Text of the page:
I’m glad you found this post of interest. I like the black stones, too — Obsidian, Black Jasper, Spinel, Tourmaline, and so forth. They lend an air of magic and mystery, and they “go” with everything — even jeans!
Enjoy the rest of your weekend and don’t work too hard. xo
This is a beautiful stone. I was especially surprised to read that it’s been used as mirrors and surgical scalpels. If it’s useful for battling dependencies (and by extension, I suppose, addictions) maybe I should put one of the stones next to the freezer where I keep the ice cream!
ps: or carry a stone in my pocket to get me past the ice cream freezer at the store without buying any!
My grandad used to eat a dish of ice cream every night before bed! I don’t know how he did it. Perhaps a small bowl now and then isn’t as bad as the experts would have us believe?!
Oh, phooey. My grandparents always had ice cream before bed, too, and my mother had a dishful every night while watching tv. Just because someone says they’re an expert doesn’t mean they are — I’ll trust my mother any time. Despite the ice cream, she got to 93, and that would be good enough for me. The trick, of course, is sticking with a dishful, and not a pint every night!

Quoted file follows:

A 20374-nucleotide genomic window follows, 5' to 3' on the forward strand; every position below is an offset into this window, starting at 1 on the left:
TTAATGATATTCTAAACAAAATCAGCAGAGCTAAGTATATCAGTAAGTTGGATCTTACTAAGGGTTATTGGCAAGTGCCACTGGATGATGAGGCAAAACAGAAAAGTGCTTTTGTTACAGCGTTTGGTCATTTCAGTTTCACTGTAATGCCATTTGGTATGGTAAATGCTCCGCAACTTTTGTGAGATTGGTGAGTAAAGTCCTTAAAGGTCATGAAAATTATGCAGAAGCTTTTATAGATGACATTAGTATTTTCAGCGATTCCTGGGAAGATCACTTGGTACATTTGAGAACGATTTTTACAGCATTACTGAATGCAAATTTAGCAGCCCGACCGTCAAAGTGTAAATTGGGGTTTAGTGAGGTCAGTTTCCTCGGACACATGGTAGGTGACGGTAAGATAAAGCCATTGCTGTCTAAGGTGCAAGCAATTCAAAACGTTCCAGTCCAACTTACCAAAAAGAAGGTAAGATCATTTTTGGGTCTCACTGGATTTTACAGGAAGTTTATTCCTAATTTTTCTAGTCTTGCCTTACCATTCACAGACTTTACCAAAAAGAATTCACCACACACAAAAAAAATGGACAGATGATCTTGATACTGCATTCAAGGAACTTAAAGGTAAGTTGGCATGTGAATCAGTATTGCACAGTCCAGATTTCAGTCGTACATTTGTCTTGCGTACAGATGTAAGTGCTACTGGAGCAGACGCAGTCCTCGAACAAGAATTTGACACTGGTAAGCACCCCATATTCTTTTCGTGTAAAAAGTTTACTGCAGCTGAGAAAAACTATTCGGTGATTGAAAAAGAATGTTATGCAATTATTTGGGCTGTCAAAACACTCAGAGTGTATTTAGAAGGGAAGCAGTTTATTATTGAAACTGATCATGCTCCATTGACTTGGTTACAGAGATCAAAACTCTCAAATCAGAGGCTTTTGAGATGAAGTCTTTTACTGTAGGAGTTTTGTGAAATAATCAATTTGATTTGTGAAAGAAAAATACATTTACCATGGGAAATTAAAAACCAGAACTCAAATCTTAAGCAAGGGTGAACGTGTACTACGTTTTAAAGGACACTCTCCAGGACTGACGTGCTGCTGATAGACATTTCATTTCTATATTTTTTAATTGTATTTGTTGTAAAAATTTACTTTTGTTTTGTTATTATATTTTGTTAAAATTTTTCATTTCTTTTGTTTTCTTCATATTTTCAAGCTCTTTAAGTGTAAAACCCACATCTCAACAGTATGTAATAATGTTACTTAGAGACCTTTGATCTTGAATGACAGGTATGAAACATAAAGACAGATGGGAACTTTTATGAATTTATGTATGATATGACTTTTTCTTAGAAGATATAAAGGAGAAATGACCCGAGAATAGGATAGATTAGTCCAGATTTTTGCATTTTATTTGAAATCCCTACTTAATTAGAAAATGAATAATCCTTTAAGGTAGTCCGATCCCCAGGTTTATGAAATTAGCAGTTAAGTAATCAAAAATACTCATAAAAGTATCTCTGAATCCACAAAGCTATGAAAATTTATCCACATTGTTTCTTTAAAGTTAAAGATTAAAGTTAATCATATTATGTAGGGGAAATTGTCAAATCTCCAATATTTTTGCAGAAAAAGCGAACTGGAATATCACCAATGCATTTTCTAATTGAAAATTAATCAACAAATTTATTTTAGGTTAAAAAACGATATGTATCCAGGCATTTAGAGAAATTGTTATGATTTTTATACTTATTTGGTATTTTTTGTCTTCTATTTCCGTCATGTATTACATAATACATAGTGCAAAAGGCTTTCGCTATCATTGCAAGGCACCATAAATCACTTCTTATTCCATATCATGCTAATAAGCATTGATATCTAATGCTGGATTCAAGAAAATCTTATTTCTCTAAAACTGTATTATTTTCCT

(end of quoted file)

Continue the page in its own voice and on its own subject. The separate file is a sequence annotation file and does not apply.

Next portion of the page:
Thanks for that helpful tidbit, Linda. I think I’ll trust your mother, too. Tis wicked hot, and only ice cream will hit the spot!!
Have you ever tried the frozen treats called Outshine bars? They’re like popsicles, but have less sugar (60 calories each) and are made with fruit juice. They’re delicious, and even more cooling than ice cream!
I’ve seen them in the store but never tried them. Next time I go shopping, I’ll check them out — thanks!
You know, I was surprised that it was used for surgical scalpels, too, especially since it’s not a particularly hard stone. Perhaps there are different types of scalpels, depending on how sturdy the blade needs to be?
As for the ice cream, well, I think most of us (even those who don’t usually indulge) are eating more of that than normal. I’ll bet it’s a combination of this beastly heat and the anxieties over COVID. We just might need some comfort food right now — and meatloaf is far too heavy, ha!
I really liked this post. I had no idea Obsidian was used for scalpels. I also liked Linda’s idea of keeping a few around to avoid the ice cream in the freezer. There is a Magnum bar with my name on it calling to me.
HaHa! Since Linda told me her mother lived to 93 and ate ice cream every night before bed, I think that Magnum bar might just be a really good thing! Just remind yourself calcium is good for the bones — and if the taste buds are happy, we’re happy!
So true. Thanks, Debbie.
Like everyone else, I’m fascinated to learn that obsidian was used for scalpels! Also that the Easter Islanders used it in their statues – I must take a look at that on google. Black is such a great colour for jewellery too – goes with anything!
You can find out more about that use of Obsidian in the Easter Island statues here (https://www.smithsonianmag.com/history/the-secrets-of-easter-island-59989046/). How cool is that, giving them “eyes” rather than just leaving open sockets?!? Ooh, you’re right, black does accessorize everything!
I don’t know where your flowers went, but I liked them! They were very pretty. (Oh — it just occurred to me. This isn’t Wednesday!)